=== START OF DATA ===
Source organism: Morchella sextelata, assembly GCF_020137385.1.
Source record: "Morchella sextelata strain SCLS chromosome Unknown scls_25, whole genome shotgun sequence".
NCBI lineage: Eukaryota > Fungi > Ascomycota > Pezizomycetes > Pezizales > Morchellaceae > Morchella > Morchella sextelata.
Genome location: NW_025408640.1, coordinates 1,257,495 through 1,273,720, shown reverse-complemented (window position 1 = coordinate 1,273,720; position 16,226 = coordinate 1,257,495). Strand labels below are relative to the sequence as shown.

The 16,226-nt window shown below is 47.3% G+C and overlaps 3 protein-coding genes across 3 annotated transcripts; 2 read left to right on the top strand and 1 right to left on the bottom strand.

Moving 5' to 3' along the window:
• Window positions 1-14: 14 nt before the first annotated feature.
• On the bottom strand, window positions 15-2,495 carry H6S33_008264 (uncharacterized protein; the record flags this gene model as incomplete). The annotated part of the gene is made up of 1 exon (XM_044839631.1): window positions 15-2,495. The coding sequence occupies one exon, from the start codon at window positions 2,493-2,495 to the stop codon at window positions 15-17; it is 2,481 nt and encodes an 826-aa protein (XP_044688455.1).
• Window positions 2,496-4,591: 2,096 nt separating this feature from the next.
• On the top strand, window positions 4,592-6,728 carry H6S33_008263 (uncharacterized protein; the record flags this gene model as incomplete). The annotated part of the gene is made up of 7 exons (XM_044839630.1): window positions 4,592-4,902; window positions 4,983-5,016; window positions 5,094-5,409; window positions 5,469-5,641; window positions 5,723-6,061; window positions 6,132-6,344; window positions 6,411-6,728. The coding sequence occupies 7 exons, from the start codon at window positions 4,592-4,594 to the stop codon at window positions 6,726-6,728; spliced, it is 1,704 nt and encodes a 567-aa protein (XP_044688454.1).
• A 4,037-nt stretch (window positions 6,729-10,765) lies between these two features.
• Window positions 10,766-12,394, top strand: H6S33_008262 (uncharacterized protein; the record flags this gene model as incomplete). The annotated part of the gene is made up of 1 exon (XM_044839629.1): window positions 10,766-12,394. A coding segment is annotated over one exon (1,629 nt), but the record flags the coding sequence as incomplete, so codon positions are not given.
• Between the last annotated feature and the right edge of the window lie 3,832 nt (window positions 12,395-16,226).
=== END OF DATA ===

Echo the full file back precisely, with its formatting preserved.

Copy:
Source organism: Morchella sextelata, assembly GCF_020137385.1.
Source record: "Morchella sextelata strain SCLS chromosome Unknown scls_25, whole genome shotgun sequence".
NCBI lineage: Eukaryota > Fungi > Ascomycota > Pezizomycetes > Pezizales > Morchellaceae > Morchella > Morchella sextelata.
Genome location: NW_025408640.1, coordinates 1,257,495 through 1,273,720, shown reverse-complemented (window position 1 = coordinate 1,273,720; position 16,226 = coordinate 1,257,495). Strand labels below are relative to the sequence as shown.

The 16,226-nt window shown below is 47.3% G+C and overlaps 3 protein-coding genes across 3 annotated transcripts; 2 read left to right on the top strand and 1 right to left on the bottom strand.

Moving 5' to 3' along the window:
• Window positions 1-14: 14 nt before the first annotated feature.
• On the bottom strand, window positions 15-2,495 carry H6S33_008264 (uncharacterized protein; the record flags this gene model as incomplete). The annotated part of the gene is made up of 1 exon (XM_044839631.1): window positions 15-2,495. The coding sequence occupies one exon, from the start codon at window positions 2,493-2,495 to the stop codon at window positions 15-17; it is 2,481 nt and encodes an 826-aa protein (XP_044688455.1).
• Window positions 2,496-4,591: 2,096 nt separating this feature from the next.
• On the top strand, window positions 4,592-6,728 carry H6S33_008263 (uncharacterized protein; the record flags this gene model as incomplete). The annotated part of the gene is made up of 7 exons (XM_044839630.1): window positions 4,592-4,902; window positions 4,983-5,016; window positions 5,094-5,409; window positions 5,469-5,641; window positions 5,723-6,061; window positions 6,132-6,344; window positions 6,411-6,728. The coding sequence occupies 7 exons, from the start codon at window positions 4,592-4,594 to the stop codon at window positions 6,726-6,728; spliced, it is 1,704 nt and encodes a 567-aa protein (XP_044688454.1).
• A 4,037-nt stretch (window positions 6,729-10,765) lies between these two features.
• Window positions 10,766-12,394, top strand: H6S33_008262 (uncharacterized protein; the record flags this gene model as incomplete). The annotated part of the gene is made up of 1 exon (XM_044839629.1): window positions 10,766-12,394. A coding segment is annotated over one exon (1,629 nt), but the record flags the coding sequence as incomplete, so codon positions are not given.
• Between the last annotated feature and the right edge of the window lie 3,832 nt (window positions 12,395-16,226).